I remember watching an interview with Sarah Jessica Parker years ago, at the height of her Sex and the City fame. She was discussing the show, and she said something to the effect of “Manhattan is the fifth cast member.” Her point was that the city itself has so much life and energy, that it was more than just a backdrop for the show – it acted as another lead character with its own spirit and personality.
There’s just something about this city. I, like so many others around the world, always dreamed of living in New York City. As I wrote in my blog post “Kid-Friendly NYC in the Winter,” I grew up a theater kid who hoped to be on Broadway one day, until I headed off to college and chose a much more “practical” (and less exciting) career. But my chosen career path eventually brought me to NYC for graduate school in my early twenties, and I am forever grateful for the time I got to spend in The City That Never Sleeps.
My husband Jack loves New York just as much as I do, and he surprised me with a four-day jaunt to Manhattan a few weeks ago for my belated birthday (I’m squeezing all the celebrations I can out of my big 3-5!) We flew out on a red-eye on a Wednesday night and came back the following Monday in the early evening. I definitely could have stayed longer, but this was just the right amount of time to see and taste all of the top items on our list.
Last year I had the good fortune of spending over a month in Europe. This trip consisted of ten days of solo travel through Madrid and Salamanca, a week with a girlfriend in Barcelona, and two weeks in Italy with my husband Jack. As this epic journey drew closer, one of my coworkers (who is originally from Austria) asked me what type of travel bag I planned to bring. I told her that I assumed I would have to bring a large suitcase since I was going to be gone for so long, visiting a variety of locations and climates. However, as an experienced solo traveler, she strongly advised me to pack light: “The last thing you want is to be struggling alone with a heavy bag on a crowded European train.” This terrifying image stayed with me and I was determined to find a way to pack for a month in a carry-on.
I did a ton of research and decided to purchase the Farpoint 55 Travel Backpack from Osprey, offered for $150 on Amazon. I ordered it in S/M (it also comes in M/L) – this was the perfect size for me (I’m 5’4″). Its volume is 55L (3,400 cubic inches), which complies with carry-on standards. The straps are adjustable, so it was easy to get a perfect fit on my body. It also comes with a removable day pack, which was great for hiking and various day trips. I easily fastened a small combination luggage lock to the main compartment zipper so that I could wear it on my back and not stress about getting robbed. I was incredibly pleased with this bag and will continue to use it on my travels.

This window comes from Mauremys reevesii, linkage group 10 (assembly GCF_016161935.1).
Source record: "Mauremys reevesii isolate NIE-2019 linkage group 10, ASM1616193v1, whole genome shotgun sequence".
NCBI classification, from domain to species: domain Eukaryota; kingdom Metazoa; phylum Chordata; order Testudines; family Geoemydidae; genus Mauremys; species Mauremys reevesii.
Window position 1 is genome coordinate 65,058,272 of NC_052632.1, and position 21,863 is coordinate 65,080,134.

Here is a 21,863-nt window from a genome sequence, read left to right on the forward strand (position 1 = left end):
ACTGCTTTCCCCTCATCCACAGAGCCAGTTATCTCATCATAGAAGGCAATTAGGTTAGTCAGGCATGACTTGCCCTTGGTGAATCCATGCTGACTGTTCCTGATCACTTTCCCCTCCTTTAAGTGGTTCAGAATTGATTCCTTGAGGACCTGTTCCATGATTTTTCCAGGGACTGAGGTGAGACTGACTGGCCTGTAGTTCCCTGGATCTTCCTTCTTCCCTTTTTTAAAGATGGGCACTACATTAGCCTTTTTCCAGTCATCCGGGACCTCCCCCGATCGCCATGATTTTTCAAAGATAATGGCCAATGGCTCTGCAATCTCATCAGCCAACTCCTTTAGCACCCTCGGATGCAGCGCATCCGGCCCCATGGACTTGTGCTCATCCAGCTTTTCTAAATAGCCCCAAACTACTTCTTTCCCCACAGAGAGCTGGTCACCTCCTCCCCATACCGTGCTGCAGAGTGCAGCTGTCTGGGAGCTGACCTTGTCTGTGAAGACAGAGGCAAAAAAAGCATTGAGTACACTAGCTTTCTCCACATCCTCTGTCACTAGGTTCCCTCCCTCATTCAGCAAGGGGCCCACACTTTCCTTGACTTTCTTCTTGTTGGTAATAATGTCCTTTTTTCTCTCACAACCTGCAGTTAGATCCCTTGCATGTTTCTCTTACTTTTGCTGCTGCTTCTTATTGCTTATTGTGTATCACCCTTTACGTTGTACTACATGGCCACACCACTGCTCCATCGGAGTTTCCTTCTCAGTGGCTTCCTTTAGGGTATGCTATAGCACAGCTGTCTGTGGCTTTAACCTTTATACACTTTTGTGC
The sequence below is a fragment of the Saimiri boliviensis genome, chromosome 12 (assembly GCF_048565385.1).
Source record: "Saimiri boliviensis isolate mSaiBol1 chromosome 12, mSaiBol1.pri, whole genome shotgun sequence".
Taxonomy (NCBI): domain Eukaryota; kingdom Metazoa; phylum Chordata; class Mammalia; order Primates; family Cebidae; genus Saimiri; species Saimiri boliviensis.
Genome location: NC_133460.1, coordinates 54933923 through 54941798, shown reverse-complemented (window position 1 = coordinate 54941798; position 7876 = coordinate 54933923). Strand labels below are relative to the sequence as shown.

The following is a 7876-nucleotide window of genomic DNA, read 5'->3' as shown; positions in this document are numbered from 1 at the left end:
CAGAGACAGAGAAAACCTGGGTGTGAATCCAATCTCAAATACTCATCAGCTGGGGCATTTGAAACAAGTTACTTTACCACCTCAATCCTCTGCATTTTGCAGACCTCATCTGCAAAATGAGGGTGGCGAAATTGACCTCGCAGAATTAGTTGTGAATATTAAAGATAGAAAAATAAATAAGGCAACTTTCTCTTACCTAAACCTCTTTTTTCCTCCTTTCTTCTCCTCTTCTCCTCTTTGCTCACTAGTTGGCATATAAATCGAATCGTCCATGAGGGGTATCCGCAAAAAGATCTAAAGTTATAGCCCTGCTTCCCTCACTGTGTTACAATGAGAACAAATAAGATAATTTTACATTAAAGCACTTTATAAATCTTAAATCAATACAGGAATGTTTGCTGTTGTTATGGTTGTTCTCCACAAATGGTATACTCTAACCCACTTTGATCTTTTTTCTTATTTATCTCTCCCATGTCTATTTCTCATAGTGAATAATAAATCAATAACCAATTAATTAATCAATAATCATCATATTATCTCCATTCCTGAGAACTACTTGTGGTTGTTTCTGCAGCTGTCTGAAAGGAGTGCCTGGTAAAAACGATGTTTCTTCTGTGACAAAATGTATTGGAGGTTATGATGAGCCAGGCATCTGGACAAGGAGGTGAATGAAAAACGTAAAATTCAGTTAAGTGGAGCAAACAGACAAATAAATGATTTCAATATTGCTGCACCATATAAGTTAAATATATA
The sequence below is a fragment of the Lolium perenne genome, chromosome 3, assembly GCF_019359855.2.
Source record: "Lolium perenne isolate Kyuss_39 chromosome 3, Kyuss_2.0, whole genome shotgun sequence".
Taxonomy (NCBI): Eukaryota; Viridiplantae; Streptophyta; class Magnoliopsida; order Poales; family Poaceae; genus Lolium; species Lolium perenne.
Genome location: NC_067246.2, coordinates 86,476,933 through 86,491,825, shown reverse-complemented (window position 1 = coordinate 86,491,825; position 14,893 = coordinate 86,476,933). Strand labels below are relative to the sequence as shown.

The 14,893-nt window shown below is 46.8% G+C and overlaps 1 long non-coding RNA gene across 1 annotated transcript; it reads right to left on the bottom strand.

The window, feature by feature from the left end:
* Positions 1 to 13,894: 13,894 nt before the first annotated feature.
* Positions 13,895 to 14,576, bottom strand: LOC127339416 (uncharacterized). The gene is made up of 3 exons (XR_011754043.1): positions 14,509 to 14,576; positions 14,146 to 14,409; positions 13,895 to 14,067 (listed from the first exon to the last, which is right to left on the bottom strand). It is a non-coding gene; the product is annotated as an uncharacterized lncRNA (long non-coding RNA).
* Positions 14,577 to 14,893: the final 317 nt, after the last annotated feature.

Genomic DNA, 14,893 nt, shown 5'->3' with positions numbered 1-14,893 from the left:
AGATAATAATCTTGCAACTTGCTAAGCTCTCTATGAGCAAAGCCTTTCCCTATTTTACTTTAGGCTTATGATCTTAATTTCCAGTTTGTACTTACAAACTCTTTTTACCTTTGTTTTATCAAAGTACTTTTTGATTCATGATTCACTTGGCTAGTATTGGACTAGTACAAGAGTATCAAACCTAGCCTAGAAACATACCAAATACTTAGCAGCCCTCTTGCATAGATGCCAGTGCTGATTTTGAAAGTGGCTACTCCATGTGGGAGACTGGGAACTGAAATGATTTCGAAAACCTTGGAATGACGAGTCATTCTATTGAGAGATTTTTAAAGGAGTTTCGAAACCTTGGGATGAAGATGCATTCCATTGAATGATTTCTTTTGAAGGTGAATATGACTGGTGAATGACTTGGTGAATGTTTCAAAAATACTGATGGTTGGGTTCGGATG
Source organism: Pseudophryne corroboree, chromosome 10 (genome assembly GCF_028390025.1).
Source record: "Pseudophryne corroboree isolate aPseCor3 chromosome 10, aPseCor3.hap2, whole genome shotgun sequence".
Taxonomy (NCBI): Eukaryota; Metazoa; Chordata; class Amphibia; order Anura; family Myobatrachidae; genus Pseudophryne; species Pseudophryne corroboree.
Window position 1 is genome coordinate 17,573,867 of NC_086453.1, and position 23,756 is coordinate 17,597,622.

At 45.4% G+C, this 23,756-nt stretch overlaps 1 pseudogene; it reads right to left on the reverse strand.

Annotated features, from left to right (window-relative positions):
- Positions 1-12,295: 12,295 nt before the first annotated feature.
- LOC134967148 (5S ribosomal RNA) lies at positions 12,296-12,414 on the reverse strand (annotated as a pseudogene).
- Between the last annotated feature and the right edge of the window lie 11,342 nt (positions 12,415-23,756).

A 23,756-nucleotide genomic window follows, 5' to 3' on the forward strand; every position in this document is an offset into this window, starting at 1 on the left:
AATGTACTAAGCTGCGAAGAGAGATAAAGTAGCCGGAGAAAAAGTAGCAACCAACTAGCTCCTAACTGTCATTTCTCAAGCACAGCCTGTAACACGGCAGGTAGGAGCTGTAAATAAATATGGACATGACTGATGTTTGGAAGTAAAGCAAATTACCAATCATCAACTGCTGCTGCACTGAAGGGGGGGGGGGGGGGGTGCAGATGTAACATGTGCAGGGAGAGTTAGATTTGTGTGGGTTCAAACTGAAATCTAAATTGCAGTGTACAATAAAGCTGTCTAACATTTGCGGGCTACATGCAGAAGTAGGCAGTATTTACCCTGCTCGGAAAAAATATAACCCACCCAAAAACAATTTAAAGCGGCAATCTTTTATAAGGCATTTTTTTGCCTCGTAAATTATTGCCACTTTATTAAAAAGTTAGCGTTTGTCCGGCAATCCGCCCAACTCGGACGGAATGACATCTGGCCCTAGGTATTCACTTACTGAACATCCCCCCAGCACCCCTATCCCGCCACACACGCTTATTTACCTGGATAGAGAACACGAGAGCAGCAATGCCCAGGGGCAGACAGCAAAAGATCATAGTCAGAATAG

When Jack and I were planning our trip to Italy last year, we knew we wanted to go somewhere relaxing to rest up before sightseeing in Florence and Rome. We struggled deciding between Lake Como, Piedmont, the Tuscan countryside, Cinque Terre, and the Amalfi Coast. After much debate, we ultimately decided on the Amalfi Coast, and we couldn’t have been happier with our decision. We still hope to visit the other spots on our list some day, but Amalfi ended up being the perfect place to start our Italian holiday.
Once we agreed on Amalfi, we then had to choose which city or town to stay in. We considered staying in Naples, as there is a Starwood hotel there that caught our eye. But we hadn’t heard great things about Naples (lots of crime, apparently zero parks – though the infamous pizza is supposed to be incredible), and we didn’t want to spend our time there taking day trips to the towns we’d rather be staying in. Praiano was recommended to us by several friends; Praiano is a quiet town on the Amalfi Coast which boasts incredible views of Positano. We also looked into Sorrento, Capri, and the town of Amalfi, but we ultimately decided on Positano.